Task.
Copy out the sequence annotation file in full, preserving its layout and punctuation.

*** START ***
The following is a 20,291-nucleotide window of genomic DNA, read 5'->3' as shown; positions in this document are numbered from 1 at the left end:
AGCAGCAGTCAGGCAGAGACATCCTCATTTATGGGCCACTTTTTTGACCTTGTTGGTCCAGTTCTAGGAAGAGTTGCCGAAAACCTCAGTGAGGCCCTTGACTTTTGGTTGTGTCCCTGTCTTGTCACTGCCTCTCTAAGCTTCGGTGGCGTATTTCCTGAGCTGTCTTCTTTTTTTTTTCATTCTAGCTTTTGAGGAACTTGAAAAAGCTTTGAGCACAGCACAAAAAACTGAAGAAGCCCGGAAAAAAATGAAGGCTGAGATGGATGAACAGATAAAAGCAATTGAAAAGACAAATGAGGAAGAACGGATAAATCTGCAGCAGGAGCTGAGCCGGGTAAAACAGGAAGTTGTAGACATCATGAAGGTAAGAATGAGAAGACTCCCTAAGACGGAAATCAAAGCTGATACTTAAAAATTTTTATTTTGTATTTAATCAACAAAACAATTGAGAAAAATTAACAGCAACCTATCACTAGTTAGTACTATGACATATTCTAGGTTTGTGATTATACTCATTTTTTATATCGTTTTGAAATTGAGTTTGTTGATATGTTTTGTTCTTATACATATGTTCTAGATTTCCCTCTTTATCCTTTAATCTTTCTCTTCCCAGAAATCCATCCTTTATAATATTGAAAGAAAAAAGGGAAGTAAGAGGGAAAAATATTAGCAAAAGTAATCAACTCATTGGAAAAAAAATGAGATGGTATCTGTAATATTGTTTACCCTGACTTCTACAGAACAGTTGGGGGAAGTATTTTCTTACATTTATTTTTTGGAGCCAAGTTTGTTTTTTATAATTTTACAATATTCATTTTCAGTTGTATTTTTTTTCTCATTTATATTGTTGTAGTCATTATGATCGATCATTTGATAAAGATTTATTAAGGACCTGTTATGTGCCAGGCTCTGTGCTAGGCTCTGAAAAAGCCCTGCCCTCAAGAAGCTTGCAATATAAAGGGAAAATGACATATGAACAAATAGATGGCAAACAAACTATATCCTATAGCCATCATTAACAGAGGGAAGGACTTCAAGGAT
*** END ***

The following is a 20,291-nucleotide window of genomic DNA, read 5'->3' as shown; positions in this document are numbered from 1 at the left end:
AGCAGCAGTCAGGCAGAGACATCCTCATTTATGGGCCACTTTTTTGACCTTGTTGGTCCAGTTCTAGGAAGAGTTGCCGAAAACCTCAGTGAGGCCCTTGACTTTTGGTTGTGTCCCTGTCTTGTCACTGCCTCTCTAAGCTTCGGTGGCGTATTTCCTGAGCTGTCTTCTTTTTTTTTTCATTCTAGCTTTTGAGGAACTTGAAAAAGCTTTGAGCACAGCACAAAAAACTGAAGAAGCCCGGAAAAAAATGAAGGCTGAGATGGATGAACAGATAAAAGCAATTGAAAAGACAAATGAGGAAGAACGGATAAATCTGCAGCAGGAGCTGAGCCGGGTAAAACAGGAAGTTGTAGACATCATGAAGGTAAGAATGAGAAGACTCCCTAAGACGGAAATCAAAGCTGATACTTAAAAATTTTTATTTTGTATTTAATCAACAAAACAATTGAGAAAAATTAACAGCAACCTATCACTAGTTAGTACTATGACATATTCTAGGTTTGTGATTATACTCATTTTTTATATCGTTTTGAAATTGAGTTTGTTGATATGTTTTGTTCTTATACATATGTTCTAGATTTCCCTCTTTATCCTTTAATCTTTCTCTTCCCAGAAATCCATCCTTTATAATATTGAAAGAAAAAAGGGAAGTAAGAGGGAAAAATATTAGCAAAAGTAATCAACTCATTGGAAAAAAAATGAGATGGTATCTGTAATATTGTTTACCCTGACTTCTACAGAACAGTTGGGGGAAGTATTTTCTTACATTTATTTTTTGGAGCCAAGTTTGTTTTTTATAATTTTACAATATTCATTTTCAGTTGTATTTTTTTTCTCATTTATATTGTTGTAGTCATTATGATCGATCATTTGATAAAGATTTATTAAGGACCTGTTATGTGCCAGGCTCTGTGCTAGGCTCTGAAAAAGCCCTGCCCTCAAGAAGCTTGCAATATAAAGGGAAAATGACATATGAACAAATAGATGGCAAACAAACTATATCCTATAGCCATCATTAACAGAGGGAAGGACTTCAAGGAT